Monday, March 27, 2017

The Phenomenal *Personal Shopper* starring Kristen Stewart

The Phenomenal *Personal Shopper* starring Kristen Stewart, directed by Olivier Assayas

article by Michael Todd Steffen

There is an empty empty house at the beginning of the new film starring Kristen Stewart, *Personal Shopper*, directed by Olivier Assayas, which makes an apt setting for a long opening of silence, situating the viewers precisely in their seats, in the act of watching. As Michael Nordine in his City Pages review observes, “*Personal Shopper* is a quiet movie, all the better for us to hear every creaking floorboard and let our minds follow sounds that might not be emanating from our realm.” Nordine’s term “quiet movie” recalls the old original “silent movie,” so called after “talkies” were invented. It’s not too simple to remember here that we call them “movies” because they are pictures in sequence, that move. Any director or film that includes significant silence, or scenes thereof, is citing the art at its origins. The way Assayas has the camera following Maureen (Kristen Stewart) through the empty house, room to room, in this long opening scene is reminiscent of Stanley Kubrick’s following little Danny on his tricycle through the empty halls of the vast resort hotel in the mountains in *The Shining*.
     Another reference to Kubrick in Assayas’ astonishing ghost story comes by way of the material opulence encountered in the fashion luxuries Maureen shops for. These high-priced glitzy dresses and leather handbags and spike-heeled shoes are not for her. Maureen seeks the items out to rent for a high-profile vedette whose career status is uncertain, yet whose fate (you’ll have to see this for yourselves) stuns both the viewer’s sense of humanity and better-knowing. (It might be added that the star’s fate is not unusual in terms of the dynamics of Inspiration/follower, and the character Maureen comes under suspicion.)
     Hence the film’s title, *Personal Shopper*, serving as the film’s primary scenario. Celebrities of whatever profession, movie stars themselves, must have helpers of all kinds, among them clothing shoppers. It is assumed in the film that Maureen is bodily identical (shoe size, dress size, height, etc.) with the vedette she shops for. An interesting element of the film is how Maureen feels about trying on and at times wearing these luxury items, which is a kind of taboo for her. For though she and the star are dimensionally parallel, they are of distinctly separate personalities. One thing the film does is to remind us of the dangers of vanity involved in just being a star, in belonging to the capricious circle of affluent, important people. Stewart’s character Maureen otherwise dresses down, in just jeans (uncomfortably stiff and narrow at the calves) and sweatshirts and awkward bright white running shoes.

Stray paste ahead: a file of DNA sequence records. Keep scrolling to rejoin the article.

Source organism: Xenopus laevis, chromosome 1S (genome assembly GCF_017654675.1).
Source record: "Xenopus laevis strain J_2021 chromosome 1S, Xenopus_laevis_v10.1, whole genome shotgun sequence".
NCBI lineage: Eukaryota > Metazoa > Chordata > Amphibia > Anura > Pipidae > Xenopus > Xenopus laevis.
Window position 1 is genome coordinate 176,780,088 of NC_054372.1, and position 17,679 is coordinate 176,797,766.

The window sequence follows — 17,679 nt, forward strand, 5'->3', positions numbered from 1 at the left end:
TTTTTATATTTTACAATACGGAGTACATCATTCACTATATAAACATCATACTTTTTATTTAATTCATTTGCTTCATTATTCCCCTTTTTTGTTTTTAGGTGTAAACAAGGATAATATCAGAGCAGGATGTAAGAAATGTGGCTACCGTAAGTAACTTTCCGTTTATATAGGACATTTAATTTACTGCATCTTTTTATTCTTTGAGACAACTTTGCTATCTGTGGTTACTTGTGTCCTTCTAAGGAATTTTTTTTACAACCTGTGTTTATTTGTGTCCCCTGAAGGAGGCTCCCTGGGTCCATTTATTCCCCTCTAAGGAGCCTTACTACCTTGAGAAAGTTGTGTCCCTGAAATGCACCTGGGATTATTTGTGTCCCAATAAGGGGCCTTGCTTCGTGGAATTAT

The film’s driving scenario and back stories are calibrated into a delicate balance that actually evokes a lot about film making (any creative or artisanal vocation, even cabinet making, for that matter), acting, and the lives around the profession. Most of us know something about shopping for clothes, to some extent. What most of us perhaps do not know much about is waiting in an empty house for the phenomenon of a ghost or poltergeist to make itself known. It is odd and enjoyable that the film reverses the terms of familiarity and the exotic or odd, to underscore our capacity for personal loneliness, with the Internet configured into our cell phones. While we probably communicate more with one another than ever before, we are likely more personally and bodily alienated from one another, and full of strange ideas about “others,” to the extent of the paranoia that makes a murder/horror film credible as a psychic mirror. At one point in the film a mystery texter asks Maureen what she hates. The audience gets a good laugh at her reply: horror movies.
     For a viewer attuned to the genre, there’s a lot more humor throughout the film, particularly in the fleeing (moped) scenes ensuing the film’s intensely scary moments. Even veterans will feel the hair on their necks rise. The ghost is convincingly intractable and dominating, with awesome special effects. Yet the outcome of the film leaves one wondering whether the star Maureen shops for isn’t more terrible. In our times it isn’t so farfetched to think that it is we humans who haunt our world.

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